Research shows that just 5 popular programs were responsible for over 98% of virus infections due to missing security updates. Last year Danish security group CSIS spent 3 months collecting real time data from malware exploit kits which cause up to 85% of all virus infections by automated ‘drive-by’ attacks. A ‘drive-by’ attack is one where users are infected just by visiting a website – they don’t have to knowingly download or click on anything.
The research aimed to show how Windows gets infected by malware and revealed that more than 30% of infections were due to missing security updates. The following programs were found to be most vulnerable to virus infection if they were not up to date i.e. they had missed previous security updates:
Adobe Flash player
IE (Internet Explorer)
Windows HCP (Help)
Their respective vulnerability is shown below for comparison:
Looking in more depth at the specific vulnerabilities found in these programs, the most notable thing is that many dated from 2010 back to 2004 i.e. they were old vulnerabilities which have long since been fixed by security updates from the program developers.
So, if users had just kept all these programs up to date, in many cases they could have avoided being infected – “as much as 99.8 % of all virus/malware infections caused by commercial exploit kits are a direct result of the lack of updating five (* see note) specific software packages”.
* Note: five packages because the sixth (Windows HCP) is as an integral part of Windows, not an individual software package, so it should be patched by monthly Windows updates.
How To Update These Programs – All of the programs except IE are optional on Windows computers – if you don’t already have a particular program installed you do not need to install or update it:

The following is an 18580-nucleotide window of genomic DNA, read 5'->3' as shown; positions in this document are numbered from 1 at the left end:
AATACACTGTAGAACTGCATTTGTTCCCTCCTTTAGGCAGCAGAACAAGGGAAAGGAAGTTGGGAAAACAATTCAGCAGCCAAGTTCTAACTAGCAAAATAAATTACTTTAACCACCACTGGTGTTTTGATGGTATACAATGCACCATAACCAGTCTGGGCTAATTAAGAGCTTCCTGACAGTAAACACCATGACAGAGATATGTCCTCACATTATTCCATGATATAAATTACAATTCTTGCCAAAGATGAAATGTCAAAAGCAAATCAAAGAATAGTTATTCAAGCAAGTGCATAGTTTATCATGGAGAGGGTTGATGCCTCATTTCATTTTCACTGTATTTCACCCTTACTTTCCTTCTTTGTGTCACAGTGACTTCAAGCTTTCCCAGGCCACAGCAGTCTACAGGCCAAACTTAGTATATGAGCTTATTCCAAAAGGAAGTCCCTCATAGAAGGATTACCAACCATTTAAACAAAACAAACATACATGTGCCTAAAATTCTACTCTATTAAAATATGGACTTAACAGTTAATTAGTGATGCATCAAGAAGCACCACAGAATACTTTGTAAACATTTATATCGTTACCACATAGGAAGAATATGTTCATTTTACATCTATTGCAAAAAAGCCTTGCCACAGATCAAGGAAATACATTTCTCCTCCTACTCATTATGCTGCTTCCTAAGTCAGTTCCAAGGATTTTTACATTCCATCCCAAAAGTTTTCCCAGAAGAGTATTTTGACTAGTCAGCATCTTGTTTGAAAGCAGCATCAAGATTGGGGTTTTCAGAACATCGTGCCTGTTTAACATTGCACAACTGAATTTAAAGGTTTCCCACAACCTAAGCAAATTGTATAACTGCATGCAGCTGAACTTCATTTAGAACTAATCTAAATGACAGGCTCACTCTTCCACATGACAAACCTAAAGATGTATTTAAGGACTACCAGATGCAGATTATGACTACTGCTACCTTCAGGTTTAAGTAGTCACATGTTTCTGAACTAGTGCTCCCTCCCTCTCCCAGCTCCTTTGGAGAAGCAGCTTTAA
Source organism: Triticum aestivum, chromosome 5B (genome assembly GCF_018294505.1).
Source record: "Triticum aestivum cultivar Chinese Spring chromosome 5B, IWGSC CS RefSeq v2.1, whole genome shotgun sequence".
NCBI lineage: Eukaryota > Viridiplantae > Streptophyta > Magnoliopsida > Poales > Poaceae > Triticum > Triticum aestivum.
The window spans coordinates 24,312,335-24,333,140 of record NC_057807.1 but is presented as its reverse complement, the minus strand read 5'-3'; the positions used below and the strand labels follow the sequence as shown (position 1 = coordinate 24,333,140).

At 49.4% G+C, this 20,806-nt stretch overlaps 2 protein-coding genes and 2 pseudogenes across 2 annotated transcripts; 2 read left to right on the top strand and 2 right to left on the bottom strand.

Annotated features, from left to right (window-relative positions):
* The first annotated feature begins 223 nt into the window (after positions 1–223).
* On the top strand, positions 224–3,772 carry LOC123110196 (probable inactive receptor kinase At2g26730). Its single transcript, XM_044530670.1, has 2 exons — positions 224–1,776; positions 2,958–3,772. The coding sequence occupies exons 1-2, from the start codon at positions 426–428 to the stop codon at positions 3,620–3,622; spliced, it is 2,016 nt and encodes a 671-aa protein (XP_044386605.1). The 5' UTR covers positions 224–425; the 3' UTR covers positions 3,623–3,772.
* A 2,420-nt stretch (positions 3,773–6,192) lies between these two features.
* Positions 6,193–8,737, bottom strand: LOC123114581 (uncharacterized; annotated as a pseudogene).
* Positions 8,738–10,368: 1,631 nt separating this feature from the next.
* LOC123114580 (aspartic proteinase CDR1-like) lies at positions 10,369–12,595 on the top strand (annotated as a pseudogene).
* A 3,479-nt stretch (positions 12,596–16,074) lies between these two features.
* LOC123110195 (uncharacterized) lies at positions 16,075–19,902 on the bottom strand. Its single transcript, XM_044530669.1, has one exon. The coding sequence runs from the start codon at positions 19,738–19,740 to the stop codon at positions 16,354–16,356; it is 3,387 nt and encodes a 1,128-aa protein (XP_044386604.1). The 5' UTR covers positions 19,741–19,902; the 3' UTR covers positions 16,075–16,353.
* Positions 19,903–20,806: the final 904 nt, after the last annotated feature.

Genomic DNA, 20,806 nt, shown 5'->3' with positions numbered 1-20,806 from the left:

Java – The current version of Java is available from Oracle here. Once installed, check in Add/Remove Programs (XP) or Program Features (Vista/7) if you still have any older versions of Java installed – if you do, uninstall all the older versions.
I have previously recommended uninstalling Java for better security. One of the reasons Java is attacked so often is because it is installed on so many computers – why make yours a target if you don’t need it? Very few people do…
Future updates – by default, Java checks for updates automatically and pops up a message when an update is available.
Adobe Reader/Acrobat – The current version of Reader is available from Adobe here – untick the optional install of McAfee Security Scan/Google Toolbar unless you really want it.
Future updates – by default, Reader checks for updates automatically and pops up a message when an update is available.
Adobe Flash player – Google Chrome users do not need to update Flash player as it is integrated into Chrome – just make sure Chrome is up to date by clicking on the Wrench (spanner) icon and selecting ‘About Google Chrome’. For other web browser users, the current version of Flash player is available from Adobe here – untick the optional install of McAfee Security Scan/Google Toolbar unless you really want it.
Future updates – by default, Flash player checks for updates automatically and pops up a message when an update is available.
IE (Internet Explorer) – The latest version of IE for XP users is IE8. The latest version of IE for Vista is IE9 – available here and for Windows 7 is IE11 available here.
Future updates – IE updates are included in monthly Windows updates. It is advisable to keep Windows up to date automatically.
Apple Quicktime – The current version of Quicktime is available from Apple here.
Future updates – by default, Quicktime checks for updates automatically and pops up a message when an update is available.
The study looks at how Windows gets infected by malware and proves that keeping these 5 programs up to date can drastically reduce the chances of virus infection. Once the programs are up to date they all offer you future security updates automatically – so it easy to keep on top of them in future.